# Is it possible to have a plot inside a manipulate with parametric controls?

As the title suggests, I am trying to use a Plot inside a Manipulate which has its controls defined programmatically. Mathematica doesn't plot anything and gives me no error, so I don't know what else to do.

I have create a simplified example of my problem (my original program is more complex):

Manipulate[
Evaluate[
Plot[{a[1] + a[2] x}, {x, 0, 1}, PlotLabel -> {a[1], a[2]}]
]
,
Evaluate[
Sequence @@ ({{a[#], 1, Subscript[a, #]}, Range[3],
ControlType -> SetterBar} & /@ Range[2])
]
]


As you can see by playing with this program, the label of the Plot does update, but the Plot is empty.

Any help will be much appreciated. (And I'm sorry if this is a duplicate question; I've tried many of the solutions on similar questions, many of them using With, but I couldn't make the Plot appear and I'm frustrated now. Maybe you can help me?)

Edit:

This could be an updated example (it is very close to what I have and am trying to do):

DynamicModule[{f},
f = {x, x^2};
Manipulate[
Plot[Pick[f, a /@ Range[2]], {x, 0, 1}, PlotLabel -> {a[1], a[2]}]
,
Evaluate[
Sequence @@ ({{a[#], True, Subscript[a, #]}, {True, False}} & /@
Range[2])
]
]
]


In essence, I have an arbitrary-length list of curves I'd like to plot (so I need to be able to program how many controls appear: one per curve) but also I want to be able to select which of those curves are plotted (which is the purpose of the controls). I hope this makes sense (English is not my main language).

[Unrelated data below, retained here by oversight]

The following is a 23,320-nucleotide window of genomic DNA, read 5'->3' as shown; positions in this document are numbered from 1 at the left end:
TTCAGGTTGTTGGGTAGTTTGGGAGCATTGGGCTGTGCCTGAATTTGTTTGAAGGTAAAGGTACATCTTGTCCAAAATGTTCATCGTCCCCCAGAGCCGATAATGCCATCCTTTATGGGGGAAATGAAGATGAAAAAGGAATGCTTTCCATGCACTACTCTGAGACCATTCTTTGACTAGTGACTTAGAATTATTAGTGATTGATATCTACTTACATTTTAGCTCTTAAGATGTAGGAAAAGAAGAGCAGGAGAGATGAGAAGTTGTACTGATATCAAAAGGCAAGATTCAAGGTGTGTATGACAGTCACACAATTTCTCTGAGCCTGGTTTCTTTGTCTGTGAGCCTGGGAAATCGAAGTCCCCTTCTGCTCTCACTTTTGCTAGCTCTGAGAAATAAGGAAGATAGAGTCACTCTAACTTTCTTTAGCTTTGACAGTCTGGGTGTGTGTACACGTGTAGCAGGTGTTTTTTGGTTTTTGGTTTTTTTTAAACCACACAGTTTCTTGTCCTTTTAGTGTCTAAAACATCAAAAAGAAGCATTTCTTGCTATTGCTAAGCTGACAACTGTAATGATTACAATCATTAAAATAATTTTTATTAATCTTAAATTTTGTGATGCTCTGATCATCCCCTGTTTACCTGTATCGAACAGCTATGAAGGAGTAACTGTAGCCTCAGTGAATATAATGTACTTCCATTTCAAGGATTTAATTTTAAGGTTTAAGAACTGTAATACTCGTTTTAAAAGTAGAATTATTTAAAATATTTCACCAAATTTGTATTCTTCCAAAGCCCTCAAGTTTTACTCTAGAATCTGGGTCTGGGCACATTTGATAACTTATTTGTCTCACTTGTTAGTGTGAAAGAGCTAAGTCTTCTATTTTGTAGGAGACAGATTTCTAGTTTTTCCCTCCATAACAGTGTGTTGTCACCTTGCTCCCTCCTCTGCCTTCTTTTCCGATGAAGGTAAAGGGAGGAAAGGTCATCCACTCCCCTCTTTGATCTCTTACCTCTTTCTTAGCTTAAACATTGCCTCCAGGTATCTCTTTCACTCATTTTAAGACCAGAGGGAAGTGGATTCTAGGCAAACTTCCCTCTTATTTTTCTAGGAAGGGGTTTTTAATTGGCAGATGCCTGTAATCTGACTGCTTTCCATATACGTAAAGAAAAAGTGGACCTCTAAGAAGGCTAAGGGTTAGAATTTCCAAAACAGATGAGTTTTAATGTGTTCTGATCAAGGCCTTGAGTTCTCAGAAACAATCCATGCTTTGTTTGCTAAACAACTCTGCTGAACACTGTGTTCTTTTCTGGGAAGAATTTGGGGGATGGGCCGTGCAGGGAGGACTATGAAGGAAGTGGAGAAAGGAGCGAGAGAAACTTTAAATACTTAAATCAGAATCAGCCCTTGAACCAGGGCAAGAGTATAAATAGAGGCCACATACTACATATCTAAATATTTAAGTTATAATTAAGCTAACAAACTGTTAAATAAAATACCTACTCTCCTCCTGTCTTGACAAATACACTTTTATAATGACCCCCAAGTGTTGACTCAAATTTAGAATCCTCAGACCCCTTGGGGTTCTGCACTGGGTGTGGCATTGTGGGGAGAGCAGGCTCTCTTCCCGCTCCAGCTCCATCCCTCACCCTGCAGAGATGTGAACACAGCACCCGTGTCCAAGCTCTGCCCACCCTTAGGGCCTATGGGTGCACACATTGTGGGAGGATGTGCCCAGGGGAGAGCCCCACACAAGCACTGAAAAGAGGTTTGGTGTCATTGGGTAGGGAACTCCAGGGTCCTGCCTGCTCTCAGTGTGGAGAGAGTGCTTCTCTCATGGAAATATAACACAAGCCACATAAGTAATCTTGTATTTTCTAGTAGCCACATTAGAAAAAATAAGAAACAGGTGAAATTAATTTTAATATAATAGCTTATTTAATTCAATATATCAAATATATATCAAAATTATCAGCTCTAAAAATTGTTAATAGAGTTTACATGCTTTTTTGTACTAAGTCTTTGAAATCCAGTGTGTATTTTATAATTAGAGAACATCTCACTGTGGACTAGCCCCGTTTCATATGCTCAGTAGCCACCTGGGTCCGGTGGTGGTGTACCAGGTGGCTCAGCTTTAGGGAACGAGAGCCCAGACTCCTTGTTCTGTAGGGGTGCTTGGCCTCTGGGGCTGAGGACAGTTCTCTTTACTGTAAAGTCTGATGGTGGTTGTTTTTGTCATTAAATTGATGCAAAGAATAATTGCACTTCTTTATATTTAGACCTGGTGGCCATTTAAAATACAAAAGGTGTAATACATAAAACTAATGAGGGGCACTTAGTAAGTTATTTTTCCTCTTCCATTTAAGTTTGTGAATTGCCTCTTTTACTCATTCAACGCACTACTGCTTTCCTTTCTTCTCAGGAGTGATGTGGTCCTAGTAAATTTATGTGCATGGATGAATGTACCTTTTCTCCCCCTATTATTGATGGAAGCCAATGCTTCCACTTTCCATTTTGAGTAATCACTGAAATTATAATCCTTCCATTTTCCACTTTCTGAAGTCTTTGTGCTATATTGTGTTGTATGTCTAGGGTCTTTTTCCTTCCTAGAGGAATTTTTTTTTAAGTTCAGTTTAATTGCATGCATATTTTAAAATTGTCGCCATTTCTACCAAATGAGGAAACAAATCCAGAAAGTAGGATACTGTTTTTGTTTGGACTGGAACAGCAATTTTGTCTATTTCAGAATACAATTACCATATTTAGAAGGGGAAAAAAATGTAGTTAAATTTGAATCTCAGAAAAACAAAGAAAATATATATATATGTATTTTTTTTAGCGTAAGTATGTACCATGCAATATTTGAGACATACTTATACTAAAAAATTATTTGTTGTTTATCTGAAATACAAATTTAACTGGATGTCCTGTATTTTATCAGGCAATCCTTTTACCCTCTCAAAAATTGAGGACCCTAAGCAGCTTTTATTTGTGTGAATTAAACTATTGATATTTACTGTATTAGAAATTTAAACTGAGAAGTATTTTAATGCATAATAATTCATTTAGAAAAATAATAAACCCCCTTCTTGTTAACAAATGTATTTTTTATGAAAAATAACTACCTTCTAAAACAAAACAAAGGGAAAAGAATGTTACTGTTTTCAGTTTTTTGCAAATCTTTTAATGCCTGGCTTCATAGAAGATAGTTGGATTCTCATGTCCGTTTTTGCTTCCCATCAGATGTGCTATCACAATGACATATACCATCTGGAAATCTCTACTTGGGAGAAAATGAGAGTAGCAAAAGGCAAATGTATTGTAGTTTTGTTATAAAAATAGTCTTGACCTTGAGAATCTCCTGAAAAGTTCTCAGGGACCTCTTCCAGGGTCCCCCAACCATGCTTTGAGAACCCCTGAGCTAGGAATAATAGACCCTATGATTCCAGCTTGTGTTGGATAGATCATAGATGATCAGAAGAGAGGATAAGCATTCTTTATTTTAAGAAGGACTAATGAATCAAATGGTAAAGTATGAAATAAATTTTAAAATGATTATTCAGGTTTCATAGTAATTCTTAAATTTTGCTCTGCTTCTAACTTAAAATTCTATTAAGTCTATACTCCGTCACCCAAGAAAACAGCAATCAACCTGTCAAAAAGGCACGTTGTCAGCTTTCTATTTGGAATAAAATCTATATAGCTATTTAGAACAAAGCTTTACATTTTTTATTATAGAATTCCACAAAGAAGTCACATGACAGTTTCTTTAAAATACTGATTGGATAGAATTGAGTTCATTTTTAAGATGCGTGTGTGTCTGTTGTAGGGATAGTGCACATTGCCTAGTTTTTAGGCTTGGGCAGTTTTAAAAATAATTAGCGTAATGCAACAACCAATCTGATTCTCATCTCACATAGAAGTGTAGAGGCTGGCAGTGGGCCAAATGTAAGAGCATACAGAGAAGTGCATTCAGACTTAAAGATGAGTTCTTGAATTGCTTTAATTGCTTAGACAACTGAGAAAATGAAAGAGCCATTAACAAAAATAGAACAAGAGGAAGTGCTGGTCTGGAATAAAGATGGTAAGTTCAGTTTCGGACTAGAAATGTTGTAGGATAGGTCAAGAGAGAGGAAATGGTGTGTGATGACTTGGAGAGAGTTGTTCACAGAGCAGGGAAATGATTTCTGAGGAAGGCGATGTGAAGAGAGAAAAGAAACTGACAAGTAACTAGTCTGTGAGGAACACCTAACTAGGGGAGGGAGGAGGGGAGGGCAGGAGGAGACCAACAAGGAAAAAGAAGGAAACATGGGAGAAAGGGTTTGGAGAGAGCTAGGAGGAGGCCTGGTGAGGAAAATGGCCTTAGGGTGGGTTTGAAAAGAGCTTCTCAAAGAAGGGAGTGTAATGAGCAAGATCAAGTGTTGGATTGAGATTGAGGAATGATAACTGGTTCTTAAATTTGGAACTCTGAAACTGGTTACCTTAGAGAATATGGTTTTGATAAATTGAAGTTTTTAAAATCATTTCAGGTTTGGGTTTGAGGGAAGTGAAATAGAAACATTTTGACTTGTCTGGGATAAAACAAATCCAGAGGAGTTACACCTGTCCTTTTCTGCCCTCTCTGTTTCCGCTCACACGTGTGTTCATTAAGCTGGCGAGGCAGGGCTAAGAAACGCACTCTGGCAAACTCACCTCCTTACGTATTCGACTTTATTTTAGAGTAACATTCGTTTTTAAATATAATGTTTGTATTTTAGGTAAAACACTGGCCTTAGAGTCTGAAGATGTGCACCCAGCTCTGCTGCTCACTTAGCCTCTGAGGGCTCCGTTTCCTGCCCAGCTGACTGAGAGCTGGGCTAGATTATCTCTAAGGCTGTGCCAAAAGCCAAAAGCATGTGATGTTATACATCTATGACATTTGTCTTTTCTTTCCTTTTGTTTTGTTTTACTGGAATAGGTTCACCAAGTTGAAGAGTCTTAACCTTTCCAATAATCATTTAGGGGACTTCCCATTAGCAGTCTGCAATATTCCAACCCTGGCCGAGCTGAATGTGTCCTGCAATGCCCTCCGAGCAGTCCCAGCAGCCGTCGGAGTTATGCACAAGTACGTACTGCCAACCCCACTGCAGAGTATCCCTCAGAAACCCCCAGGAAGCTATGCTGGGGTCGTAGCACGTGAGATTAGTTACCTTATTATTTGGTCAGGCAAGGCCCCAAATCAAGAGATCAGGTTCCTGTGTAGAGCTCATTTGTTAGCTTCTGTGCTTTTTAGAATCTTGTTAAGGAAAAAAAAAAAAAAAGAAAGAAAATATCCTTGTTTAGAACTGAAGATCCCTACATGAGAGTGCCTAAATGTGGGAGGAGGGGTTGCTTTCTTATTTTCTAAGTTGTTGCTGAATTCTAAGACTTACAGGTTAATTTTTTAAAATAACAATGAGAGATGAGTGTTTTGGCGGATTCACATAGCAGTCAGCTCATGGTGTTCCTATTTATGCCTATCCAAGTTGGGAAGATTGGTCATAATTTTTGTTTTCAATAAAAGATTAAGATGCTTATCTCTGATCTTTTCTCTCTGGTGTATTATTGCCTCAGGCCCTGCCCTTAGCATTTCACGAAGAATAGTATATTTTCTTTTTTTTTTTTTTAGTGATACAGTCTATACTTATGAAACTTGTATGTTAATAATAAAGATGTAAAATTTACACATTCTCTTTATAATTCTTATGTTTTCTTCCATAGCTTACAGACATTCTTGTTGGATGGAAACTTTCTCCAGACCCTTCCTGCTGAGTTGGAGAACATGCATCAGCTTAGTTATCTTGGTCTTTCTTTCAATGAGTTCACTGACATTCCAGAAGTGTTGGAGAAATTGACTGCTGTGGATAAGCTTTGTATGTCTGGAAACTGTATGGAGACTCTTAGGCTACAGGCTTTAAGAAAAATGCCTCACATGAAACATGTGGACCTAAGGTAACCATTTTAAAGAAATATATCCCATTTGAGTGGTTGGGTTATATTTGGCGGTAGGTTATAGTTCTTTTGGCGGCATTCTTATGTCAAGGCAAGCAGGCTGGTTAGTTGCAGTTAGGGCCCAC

Final edit:

As a token of my thanks to all those helping me, I have created an example that merges all the wisdom shared on the answers. Thank you very much to all of you!

DynamicModule[{n = 3, f, a, po},
f = x^# & /@ Range[n];
With[{
arange = a /@ Range[n]
},
Manipulate[
po = Flatten@Position[arange, True];
Plot[
Evaluate@Pick[f, arange], {x, 0, 1},
PlotLabel -> po,
PlotStyle -> (ColorData[97] /@ Range[n])[[po]]
]

,
Evaluate[
Row[{
Sequence @@ (Control[{{a[#], True, Subscript[a, #]}, {True,
False}}] & /@ Range[n])
}, Spacer[20]]
]
]
]
]


This is what I was looking for, I spent three days trying on my own, and you help me achieve it in a few minutes. Thank you!

• Remove the Evaluate from around your Plot. Jun 17, 2023 at 23:50
• Thank you, Lericr. Now the example does plot. Unfortunately, this only means that my example is not a reflection of my problem (if I remove the Evaluate from my original program if doesn't work). I'll try to come up with a better (although longer) example. But it will have to be tomorrow. Jun 17, 2023 at 23:56
• Well, I couldn't let it go, so I have updated my question with a second version of the code. This time it is much closer to what I have. Jun 18, 2023 at 0:04
• closely related Q/A: Plot many curves on the same graph
– kglr
Jun 18, 2023 at 4:38
• Thank you, kglr, for the link. I will have to study it more closely as they created many cool things I would like to implement on my Plots. But the plot itself was just another example for my bigger (hidden) question: is there a way to programmatically create controls in any situation (not just for a single plot)? And the answer is yes, and I've learned to do it. Thank you! Jun 18, 2023 at 16:04

Either change the first Plot argument to

Pick[f, {a[1], a[2]}]